When Philip Fletcher is offered the second-fiddle role of Banquo in a new British production of MACBETH, to be followed by the lead in TWELFTH NIGHT, he accepts the offer with some trepidation. Richard Calvi, the young British heart-throb, will have the much-desired lead in MACBETH, and Fletcher’s jealousy of Calvi is palpable. Calvi’s instant loathing of Fletcher, which is justifiably reciprocated, leads to a public fight. When Calvi turns up with a dagger in his back during the next stage break, Fletcher is the obvious suspect. Although he had previously managed to stage a murder and not be caught, Philip is innocent this time. But who could be more adept at discovering the culprit than someone who has accomplished murder himself? Since the police suspect Fletcher of the crime, he is all the more motivated to find the real killer.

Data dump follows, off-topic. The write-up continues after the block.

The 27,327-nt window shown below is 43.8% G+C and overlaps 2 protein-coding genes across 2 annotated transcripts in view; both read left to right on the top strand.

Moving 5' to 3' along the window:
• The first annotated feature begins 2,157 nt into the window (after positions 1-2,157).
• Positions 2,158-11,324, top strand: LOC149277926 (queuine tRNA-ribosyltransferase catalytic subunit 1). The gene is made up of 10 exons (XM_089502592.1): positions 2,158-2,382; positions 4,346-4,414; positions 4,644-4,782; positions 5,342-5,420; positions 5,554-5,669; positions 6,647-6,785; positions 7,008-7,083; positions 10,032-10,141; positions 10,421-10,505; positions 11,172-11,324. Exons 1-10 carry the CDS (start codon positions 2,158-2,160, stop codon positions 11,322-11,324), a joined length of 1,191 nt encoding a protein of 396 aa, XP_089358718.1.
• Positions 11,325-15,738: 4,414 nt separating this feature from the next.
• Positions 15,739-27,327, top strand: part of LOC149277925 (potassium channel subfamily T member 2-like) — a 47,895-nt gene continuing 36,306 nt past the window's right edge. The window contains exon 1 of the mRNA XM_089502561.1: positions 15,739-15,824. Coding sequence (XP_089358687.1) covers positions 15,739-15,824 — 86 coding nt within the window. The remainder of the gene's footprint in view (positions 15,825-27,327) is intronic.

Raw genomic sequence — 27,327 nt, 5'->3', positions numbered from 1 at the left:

Fletcher knows he is being set up when he finds in his hotel bathtub the dead body of a theater critic who had just trashed him in a review. His borrowing of a wheelchair, assuming a disguise, and wheeling the body out just under the eyes of the police is hilarious. His means of establishing an alibi for that time period is equally funny.
Fletcher’s actions are clever, his thinking ingenious, and his situation intriguing. At the same time he is a total blackguard, impervious to conscience and the conventions of morality. While the storyline is amusing, it is also utterly ludicrous. If you tend to root for the villain, and enjoy seeing him or her getting away with the crime, Philip Fletcher may be a character you’ll want to know better.